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NASA researchers will study the cellular mechanisms responsible for spaceflight-induced changes on tissues and cell growth in mice, including muscle, bone and the cardiovascular and reproductive systems. This broad range of investigations allows a unique opportunity to advance the knowledge and data available about how spaceflight affects an entire living organism. Image credit: NASA Ames
Bion-M1 Russian flight hardware for bioscience research is placed aboard the Bion recoverable module by Cosmodrome staff in Baikonur, Kazakhstan. Image credit: Russian Federal Space Agency (Roscosmos) MOFFETT FIELD, Calif. - NASA and the Russian Institute of Biomedical Problems, Moscow, are collaborating on a space biology mission aboard an unmanned Russian biosatellite to understand better the mechanisms of how life adapts to microgravity and then readapts to gravity on Earth. NASA will participate in the post-flight analysis of rodents flown for 30 days on the biosatellite, Bion-M1, which launched April 19 from Baikonur, Kazakhstan.
Spaceflight is known to have effects on biological systems ranging from the structure and function of individual cells, to the whole organism. To investigate these effects, NASA researchers will study the cellular mechanisms responsible for spaceflight-induced changes on tissues and cell growth in mice, including muscle, bone and the cardiovascular and reproductive systems. They also will study behavioral effects in gerbils. Forty-five mice and eight gerbils will live in low-Earth orbit for 30 days aboard the Bion spacecraft before returning to Earth.
"These scientific findings will help us better understand the mechanisms of life's response to gravity, shedding light on Earth-bound medical issues and also the development of countermeasures for human space travelers through the use of model biological systems," said Nicole Rayl, Bion mission project manager at NASA's Ames Research Center, Moffett Field, Calif.
Until now, the majority of mouse studies in space have occurred on missions flown during the space shuttle era. Typically, those missions lasted no longer than two weeks. The goal of the current Bion-M1 mission is to build on the knowledge of previous space biology missions by extending the duration of the orbital mission to 30 days and by applying more modern and advanced technologies to answer the key questions of each study. Scientific investigations were selected to analyze fully entire biological systems. This broad range of investigations allows a unique opportunity to advance the knowledge and data available about how spaceflight affects an entire living organism.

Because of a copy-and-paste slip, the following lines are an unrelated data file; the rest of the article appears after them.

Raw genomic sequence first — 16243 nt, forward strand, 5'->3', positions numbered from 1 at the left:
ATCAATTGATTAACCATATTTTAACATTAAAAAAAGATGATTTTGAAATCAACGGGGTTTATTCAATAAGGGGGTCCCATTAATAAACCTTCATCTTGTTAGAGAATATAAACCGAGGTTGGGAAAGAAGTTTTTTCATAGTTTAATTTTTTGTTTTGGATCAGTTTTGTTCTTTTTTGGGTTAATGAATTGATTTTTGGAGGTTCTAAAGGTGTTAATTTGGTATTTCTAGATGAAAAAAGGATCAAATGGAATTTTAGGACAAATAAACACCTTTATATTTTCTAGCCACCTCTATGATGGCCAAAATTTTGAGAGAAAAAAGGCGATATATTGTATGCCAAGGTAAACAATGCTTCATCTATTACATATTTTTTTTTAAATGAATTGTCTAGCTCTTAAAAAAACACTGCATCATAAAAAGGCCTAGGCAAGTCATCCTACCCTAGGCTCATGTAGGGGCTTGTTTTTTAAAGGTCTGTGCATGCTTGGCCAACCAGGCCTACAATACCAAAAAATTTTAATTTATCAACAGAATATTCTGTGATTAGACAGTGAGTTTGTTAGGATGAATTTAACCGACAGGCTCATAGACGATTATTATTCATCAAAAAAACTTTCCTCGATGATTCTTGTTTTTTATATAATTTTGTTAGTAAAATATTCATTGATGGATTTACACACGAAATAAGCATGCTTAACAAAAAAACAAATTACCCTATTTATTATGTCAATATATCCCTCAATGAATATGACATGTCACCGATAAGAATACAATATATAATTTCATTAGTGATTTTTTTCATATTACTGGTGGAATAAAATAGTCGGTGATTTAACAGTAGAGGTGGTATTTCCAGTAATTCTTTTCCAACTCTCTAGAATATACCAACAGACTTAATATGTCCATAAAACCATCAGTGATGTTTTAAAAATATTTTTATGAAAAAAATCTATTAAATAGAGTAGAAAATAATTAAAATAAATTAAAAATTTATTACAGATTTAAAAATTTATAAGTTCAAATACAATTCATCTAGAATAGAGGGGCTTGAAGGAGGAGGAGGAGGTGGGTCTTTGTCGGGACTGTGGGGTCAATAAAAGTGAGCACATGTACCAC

Nine U.S. principal investigators were selected through the NASA Research Announcement process to collaborate and participate in this mission. They will study the effects of space travel on multiple tissues, such as blood vessels, spine, knee and elbow joints and the gravity-sensing structures of the inner ear that – on Earth - allow us to distinguish up from down and maintain our balance as we walk.
U.S. and Russian investigators will conduct the experiments on a cooperative basis. Each researcher brings unique expertise to the program. The joint research effort offers the advantages of scientific and cost sharing between U.S. and Russian collaborators. The scientific goals are shared collectively by participating scientists, and the scientific findings will be distributed globally.
The nine U.S. principal investigators participating in the Bion-M1 mission will study the effects of space travel on tissues, organ systems and behavior of rodents that spend one month in space. This includes: inner ear balance mechanisms (Larry Hoffman, Ph.D., Geffen School of Medicine at the University of California, Los Angeles); organization of tendon-to-bone insertions (Stavros Thomopoulos, Ph.D., Washington University in St. Louis); health of knee and elbow articular cartilage (David Fitzgerald, Ph.D., Oregon Health and Science University, Portland); arterial vascular structure and function in a wide range of vascular beds (Michael Delp, Ph.D., University of Florida, Gainesville); intervertebral spinal disc morphology (Alan R. Hargens, Ph.D., University of California, San Diego); male reproductive health (Joseph S. Tash, Ph.D., University of Kansas Medical Center, Kansas City); growth and regenerative health of a broad range of mammalian tissues (Eduardo Almeida, Ph.D., Space Biosciences Division at NASA Ames Research Center, Moffett Field, Calif.); cellular and molecular function of salivary tissues (Maija Mednieks, Ph.D., University of Connecticut Health Center, Farmington); and in-flight behavior and post-landing recovery of posture and movement (Jeffrey Alberts, Ph.D., Indiana University, Bloomington).
This mission is part of the Space Biology Project at Ames. Funding for the program comes from the Space Life and Physical Sciences Research and Applications Division within the Human Exploration and Operations Mission Directorate at NASA Headquarters.
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Text issued as NASA Ames news release 13-34AR